10. Dustin Johnson – World No. 2 enters Atlanta off seven-straight finishes outside the top-10 – his worst slump since 2013. Seeks to rebound at a venue where he’s posted five top-10s and three top-5s.
Top Sleeper: Kevin Kisner
Starting the week at 2-under par, eight strokes behind Justin Thomas, Kevin Kisner is going to have his work cut out for him, but there is a lot of reason to be optimistic about his chances.
He is coming in with good form, having not missed a cut in three months, and posting finishes of T9 and T12 the past two weeks against elite fields. He won the WGC-Dell Technologies Match Play earlier this year, one of the more strategic events, and he has positive history at East Lake, having finished T3 here just two years ago.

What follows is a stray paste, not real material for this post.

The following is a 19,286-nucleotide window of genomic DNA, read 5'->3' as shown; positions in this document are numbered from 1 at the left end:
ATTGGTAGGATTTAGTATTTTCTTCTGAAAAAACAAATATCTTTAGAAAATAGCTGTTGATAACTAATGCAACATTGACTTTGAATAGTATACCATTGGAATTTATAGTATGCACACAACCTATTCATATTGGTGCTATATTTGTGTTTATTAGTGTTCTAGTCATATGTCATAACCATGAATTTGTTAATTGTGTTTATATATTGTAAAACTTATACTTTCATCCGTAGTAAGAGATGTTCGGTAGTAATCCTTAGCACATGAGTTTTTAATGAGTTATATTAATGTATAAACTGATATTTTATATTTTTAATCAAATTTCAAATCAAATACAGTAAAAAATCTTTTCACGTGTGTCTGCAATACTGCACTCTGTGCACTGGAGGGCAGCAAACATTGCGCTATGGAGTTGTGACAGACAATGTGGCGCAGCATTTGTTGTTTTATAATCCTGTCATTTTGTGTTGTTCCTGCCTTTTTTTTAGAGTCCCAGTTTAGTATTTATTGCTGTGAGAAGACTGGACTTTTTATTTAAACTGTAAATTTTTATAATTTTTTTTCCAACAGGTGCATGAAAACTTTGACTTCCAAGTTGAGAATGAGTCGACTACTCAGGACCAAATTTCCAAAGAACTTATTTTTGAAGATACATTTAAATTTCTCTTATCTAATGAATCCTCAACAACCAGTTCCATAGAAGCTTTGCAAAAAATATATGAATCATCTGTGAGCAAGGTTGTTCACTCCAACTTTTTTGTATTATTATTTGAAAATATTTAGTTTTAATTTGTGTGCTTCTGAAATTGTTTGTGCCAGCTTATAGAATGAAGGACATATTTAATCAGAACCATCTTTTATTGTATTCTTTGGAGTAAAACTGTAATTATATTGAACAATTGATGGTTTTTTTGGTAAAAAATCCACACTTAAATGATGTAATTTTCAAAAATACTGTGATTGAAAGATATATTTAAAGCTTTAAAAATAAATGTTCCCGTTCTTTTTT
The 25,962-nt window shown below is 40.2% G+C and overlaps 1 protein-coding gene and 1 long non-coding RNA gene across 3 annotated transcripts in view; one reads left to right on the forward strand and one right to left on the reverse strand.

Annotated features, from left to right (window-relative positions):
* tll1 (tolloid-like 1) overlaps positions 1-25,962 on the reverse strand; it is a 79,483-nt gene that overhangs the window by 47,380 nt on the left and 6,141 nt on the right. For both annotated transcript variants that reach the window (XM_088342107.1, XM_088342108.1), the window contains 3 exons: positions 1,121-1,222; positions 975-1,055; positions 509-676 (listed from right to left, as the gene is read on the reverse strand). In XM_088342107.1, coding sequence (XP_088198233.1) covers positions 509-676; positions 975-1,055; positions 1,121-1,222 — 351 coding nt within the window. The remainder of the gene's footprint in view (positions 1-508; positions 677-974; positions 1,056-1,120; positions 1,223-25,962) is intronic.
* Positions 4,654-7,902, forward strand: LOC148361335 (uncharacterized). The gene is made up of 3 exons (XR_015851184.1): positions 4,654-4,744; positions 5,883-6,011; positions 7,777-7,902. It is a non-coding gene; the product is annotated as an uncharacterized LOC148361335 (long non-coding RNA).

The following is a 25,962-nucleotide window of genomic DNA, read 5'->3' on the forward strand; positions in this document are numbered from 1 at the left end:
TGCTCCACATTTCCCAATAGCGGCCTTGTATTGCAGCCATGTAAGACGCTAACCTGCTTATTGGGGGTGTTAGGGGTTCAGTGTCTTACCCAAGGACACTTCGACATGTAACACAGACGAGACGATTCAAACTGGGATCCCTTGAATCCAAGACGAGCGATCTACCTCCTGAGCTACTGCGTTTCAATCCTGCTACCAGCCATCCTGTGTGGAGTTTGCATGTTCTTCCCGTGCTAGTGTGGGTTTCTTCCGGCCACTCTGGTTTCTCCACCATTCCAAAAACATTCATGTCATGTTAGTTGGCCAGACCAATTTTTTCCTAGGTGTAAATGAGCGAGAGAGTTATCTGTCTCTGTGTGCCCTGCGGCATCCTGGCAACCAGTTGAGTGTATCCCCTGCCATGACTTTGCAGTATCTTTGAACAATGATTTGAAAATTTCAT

It also helps that he is something of a local, as a South Carolina native who played his college golf at the University of Georgia. East Lake is not a course where the winner overpowers it; Kisner’s elite short game and his ability to hit fairways and greens make him an excellent fit.
Aiming For No. 1
“Absolutely. I want to be better than everybody else that walks the planet. Pretty good feeling. Had it for all of two weeks,” said Justin Thomas, when asked if he cares about his world ranking. Thomas, who moved from No. 10 to No. 5 with his win at the BMW Championship, held the No. 1 position for two weeks in May of 2018.
Full Field & Odds
Credits: OWGR, PGA Tour Media, Getty Images, Fast Scripts